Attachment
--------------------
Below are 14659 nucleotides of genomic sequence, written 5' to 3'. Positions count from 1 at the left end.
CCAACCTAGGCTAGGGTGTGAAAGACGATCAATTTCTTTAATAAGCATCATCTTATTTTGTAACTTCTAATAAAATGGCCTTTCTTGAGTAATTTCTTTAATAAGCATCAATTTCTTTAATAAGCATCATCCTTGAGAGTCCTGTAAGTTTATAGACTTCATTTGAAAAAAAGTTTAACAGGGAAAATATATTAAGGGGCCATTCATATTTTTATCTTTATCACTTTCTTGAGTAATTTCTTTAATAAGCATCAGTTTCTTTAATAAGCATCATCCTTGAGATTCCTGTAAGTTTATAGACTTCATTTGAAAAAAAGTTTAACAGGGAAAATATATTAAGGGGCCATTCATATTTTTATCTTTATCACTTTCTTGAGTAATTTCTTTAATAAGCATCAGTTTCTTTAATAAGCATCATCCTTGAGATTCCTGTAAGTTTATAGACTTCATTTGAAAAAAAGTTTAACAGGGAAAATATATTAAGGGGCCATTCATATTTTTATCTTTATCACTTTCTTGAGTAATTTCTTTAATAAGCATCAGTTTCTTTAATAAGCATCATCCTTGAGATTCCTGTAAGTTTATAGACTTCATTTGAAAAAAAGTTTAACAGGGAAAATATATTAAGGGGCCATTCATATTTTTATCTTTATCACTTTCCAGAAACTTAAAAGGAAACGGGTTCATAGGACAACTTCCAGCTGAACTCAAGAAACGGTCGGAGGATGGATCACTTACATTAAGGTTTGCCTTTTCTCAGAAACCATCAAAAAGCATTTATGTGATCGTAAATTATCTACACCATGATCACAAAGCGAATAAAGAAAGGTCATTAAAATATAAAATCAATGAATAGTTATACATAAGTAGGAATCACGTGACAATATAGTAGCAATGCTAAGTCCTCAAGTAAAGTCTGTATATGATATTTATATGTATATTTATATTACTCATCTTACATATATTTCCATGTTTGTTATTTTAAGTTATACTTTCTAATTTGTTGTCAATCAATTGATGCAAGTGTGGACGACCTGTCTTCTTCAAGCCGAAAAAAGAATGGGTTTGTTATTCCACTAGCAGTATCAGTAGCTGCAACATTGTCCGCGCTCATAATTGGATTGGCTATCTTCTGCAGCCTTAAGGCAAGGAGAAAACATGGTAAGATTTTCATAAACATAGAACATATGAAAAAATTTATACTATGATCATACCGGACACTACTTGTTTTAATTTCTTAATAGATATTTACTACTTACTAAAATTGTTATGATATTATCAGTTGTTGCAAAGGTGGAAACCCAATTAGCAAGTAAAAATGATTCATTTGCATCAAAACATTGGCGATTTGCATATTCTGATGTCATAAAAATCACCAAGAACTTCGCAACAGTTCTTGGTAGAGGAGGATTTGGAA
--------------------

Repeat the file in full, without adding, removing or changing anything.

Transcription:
Below are 14659 nucleotides of genomic sequence, written 5' to 3'. Positions count from 1 at the left end.
CCAACCTAGGCTAGGGTGTGAAAGACGATCAATTTCTTTAATAAGCATCATCTTATTTTGTAACTTCTAATAAAATGGCCTTTCTTGAGTAATTTCTTTAATAAGCATCAATTTCTTTAATAAGCATCATCCTTGAGAGTCCTGTAAGTTTATAGACTTCATTTGAAAAAAAGTTTAACAGGGAAAATATATTAAGGGGCCATTCATATTTTTATCTTTATCACTTTCTTGAGTAATTTCTTTAATAAGCATCAGTTTCTTTAATAAGCATCATCCTTGAGATTCCTGTAAGTTTATAGACTTCATTTGAAAAAAAGTTTAACAGGGAAAATATATTAAGGGGCCATTCATATTTTTATCTTTATCACTTTCTTGAGTAATTTCTTTAATAAGCATCAGTTTCTTTAATAAGCATCATCCTTGAGATTCCTGTAAGTTTATAGACTTCATTTGAAAAAAAGTTTAACAGGGAAAATATATTAAGGGGCCATTCATATTTTTATCTTTATCACTTTCTTGAGTAATTTCTTTAATAAGCATCAGTTTCTTTAATAAGCATCATCCTTGAGATTCCTGTAAGTTTATAGACTTCATTTGAAAAAAAGTTTAACAGGGAAAATATATTAAGGGGCCATTCATATTTTTATCTTTATCACTTTCCAGAAACTTAAAAGGAAACGGGTTCATAGGACAACTTCCAGCTGAACTCAAGAAACGGTCGGAGGATGGATCACTTACATTAAGGTTTGCCTTTTCTCAGAAACCATCAAAAAGCATTTATGTGATCGTAAATTATCTACACCATGATCACAAAGCGAATAAAGAAAGGTCATTAAAATATAAAATCAATGAATAGTTATACATAAGTAGGAATCACGTGACAATATAGTAGCAATGCTAAGTCCTCAAGTAAAGTCTGTATATGATATTTATATGTATATTTATATTACTCATCTTACATATATTTCCATGTTTGTTATTTTAAGTTATACTTTCTAATTTGTTGTCAATCAATTGATGCAAGTGTGGACGACCTGTCTTCTTCAAGCCGAAAAAAGAATGGGTTTGTTATTCCACTAGCAGTATCAGTAGCTGCAACATTGTCCGCGCTCATAATTGGATTGGCTATCTTCTGCAGCCTTAAGGCAAGGAGAAAACATGGTAAGATTTTCATAAACATAGAACATATGAAAAAATTTATACTATGATCATACCGGACACTACTTGTTTTAATTTCTTAATAGATATTTACTACTTACTAAAATTGTTATGATATTATCAGTTGTTGCAAAGGTGGAAACCCAATTAGCAAGTAAAAATGATTCATTTGCATCAAAACATTGGCGATTTGCATATTCTGATGTCATAAAAATCACCAAGAACTTCGCAACAGTTCTTGGTAGAGGAGGATTTGGAA